More Than a Backstage Pass

By: Paul Daily, Author

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Recently, I made an over two-hour trek from Virginia Beach to “King’s Fest,” a three-day Christian music event at Paramount’s King’s Dominion in Doswell, Va, with some of the teens from our church. For an entire weekend, we jammed and worshiped with some of the premier acts in Christian music. Artists such as Third Day, Rebecca St. James, Pillar, FFH, Newsboys, Thousand Foot Krutch, Audio Adrenaline, and Jeremy Camp took the stage and led us on a journey into the presence of God.

There were thousands of people packed into the amphitheater and the atmosphere was electrified. We were a few of the hundreds “fortunate enough” to be seated on the lawn, so far away from the stage that it was difficult to make out who was performing. In the midst of all the excitement, one of my teens made the comment, “It would be so awesome to get a backstage pass.”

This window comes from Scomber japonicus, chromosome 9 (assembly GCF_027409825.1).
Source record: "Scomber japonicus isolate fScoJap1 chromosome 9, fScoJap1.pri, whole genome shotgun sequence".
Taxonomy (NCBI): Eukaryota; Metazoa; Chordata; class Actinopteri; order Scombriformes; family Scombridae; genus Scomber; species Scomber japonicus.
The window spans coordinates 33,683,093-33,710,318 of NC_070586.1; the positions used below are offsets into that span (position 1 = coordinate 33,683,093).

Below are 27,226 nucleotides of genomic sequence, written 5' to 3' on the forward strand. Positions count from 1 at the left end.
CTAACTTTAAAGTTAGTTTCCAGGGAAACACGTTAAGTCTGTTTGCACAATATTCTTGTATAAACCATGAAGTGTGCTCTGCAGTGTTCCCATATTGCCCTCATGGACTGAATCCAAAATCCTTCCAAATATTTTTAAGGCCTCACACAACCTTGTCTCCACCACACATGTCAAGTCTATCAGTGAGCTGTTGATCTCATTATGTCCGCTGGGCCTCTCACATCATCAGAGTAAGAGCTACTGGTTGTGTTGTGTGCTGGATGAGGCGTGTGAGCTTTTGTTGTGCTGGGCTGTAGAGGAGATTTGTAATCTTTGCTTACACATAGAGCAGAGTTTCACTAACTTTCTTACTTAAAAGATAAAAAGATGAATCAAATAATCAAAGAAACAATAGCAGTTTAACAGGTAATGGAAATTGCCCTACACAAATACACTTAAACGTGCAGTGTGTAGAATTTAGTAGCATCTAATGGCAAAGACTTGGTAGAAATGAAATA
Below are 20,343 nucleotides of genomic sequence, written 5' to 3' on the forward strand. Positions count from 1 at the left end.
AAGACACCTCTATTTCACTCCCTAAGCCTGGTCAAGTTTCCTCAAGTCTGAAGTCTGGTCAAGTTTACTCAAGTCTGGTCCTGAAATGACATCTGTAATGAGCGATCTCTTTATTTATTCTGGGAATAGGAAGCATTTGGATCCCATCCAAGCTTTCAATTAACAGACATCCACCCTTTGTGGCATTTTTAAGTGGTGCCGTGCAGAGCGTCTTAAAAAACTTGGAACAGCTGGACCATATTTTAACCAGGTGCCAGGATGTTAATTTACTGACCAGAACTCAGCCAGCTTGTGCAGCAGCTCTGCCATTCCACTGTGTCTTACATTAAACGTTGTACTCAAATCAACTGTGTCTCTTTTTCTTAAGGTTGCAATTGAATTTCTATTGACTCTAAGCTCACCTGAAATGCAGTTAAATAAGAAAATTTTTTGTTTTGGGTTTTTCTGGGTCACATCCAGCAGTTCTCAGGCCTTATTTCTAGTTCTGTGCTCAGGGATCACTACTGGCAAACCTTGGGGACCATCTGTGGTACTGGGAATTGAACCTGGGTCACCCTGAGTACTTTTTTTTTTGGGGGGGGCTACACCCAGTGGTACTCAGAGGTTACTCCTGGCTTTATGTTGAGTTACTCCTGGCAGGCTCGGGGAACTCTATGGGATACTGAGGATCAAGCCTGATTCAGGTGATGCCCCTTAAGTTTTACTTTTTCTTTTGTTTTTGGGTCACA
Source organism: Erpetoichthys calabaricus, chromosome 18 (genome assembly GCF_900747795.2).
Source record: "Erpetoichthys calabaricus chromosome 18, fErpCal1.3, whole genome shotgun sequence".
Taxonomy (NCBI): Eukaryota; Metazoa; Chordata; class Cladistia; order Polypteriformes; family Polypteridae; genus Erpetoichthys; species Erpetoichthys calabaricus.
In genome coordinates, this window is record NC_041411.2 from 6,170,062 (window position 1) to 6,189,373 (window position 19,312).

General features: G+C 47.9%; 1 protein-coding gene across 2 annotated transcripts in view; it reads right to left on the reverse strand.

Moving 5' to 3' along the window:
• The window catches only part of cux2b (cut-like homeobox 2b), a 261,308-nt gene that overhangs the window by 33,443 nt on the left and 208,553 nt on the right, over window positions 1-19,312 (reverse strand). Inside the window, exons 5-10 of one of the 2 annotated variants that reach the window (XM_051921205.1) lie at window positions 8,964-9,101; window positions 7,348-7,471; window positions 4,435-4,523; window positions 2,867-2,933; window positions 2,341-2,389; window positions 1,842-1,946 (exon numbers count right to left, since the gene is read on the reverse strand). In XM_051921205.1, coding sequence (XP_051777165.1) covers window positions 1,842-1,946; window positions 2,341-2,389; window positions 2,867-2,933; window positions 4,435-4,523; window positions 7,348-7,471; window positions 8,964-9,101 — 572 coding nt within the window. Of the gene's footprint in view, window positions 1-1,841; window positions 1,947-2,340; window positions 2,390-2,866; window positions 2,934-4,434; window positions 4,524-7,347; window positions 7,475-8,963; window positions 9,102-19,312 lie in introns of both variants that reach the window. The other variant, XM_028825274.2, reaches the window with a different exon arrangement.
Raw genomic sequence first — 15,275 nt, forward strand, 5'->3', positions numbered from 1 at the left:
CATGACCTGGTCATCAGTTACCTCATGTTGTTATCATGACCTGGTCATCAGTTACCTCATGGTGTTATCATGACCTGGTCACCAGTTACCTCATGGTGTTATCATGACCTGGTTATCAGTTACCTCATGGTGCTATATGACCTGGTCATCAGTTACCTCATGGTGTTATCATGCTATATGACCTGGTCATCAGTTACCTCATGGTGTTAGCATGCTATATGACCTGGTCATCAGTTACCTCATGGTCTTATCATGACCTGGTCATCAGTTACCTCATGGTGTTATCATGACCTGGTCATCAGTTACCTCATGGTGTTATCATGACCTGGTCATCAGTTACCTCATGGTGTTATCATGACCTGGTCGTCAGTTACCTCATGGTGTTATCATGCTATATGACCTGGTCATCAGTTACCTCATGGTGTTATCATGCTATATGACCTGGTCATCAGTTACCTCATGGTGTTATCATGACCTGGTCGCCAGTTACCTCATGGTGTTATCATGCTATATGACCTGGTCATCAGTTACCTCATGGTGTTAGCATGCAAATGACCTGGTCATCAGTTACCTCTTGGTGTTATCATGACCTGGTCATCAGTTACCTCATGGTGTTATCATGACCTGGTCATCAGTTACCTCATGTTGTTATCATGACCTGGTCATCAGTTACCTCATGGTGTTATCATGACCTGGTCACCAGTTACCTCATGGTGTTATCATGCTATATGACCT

The images of that enormous crowd and those distant figures on stage, as well as that backstage pass comment, came rushing back to me the next morning during my quiet time with the Lord. I was taken away in the glory of God as I knelt there in my tent while the sun crept over the eastern horizon. I began to express to the Lord as eloquently as I knew how that I love Him so much and that I long for real intimacy with Him. Then I said, “Jesus, I don’t want to be just one of the faces in the crowd. I don’t want to just stand there and watch You perform while being robbed of a relationship with You.” I could sense in my spirit all over again the Lord’s desire for more intimacy than I was even willing to accept. Then I felt the Spirit prompting me to ask for “more than a backstage pass.”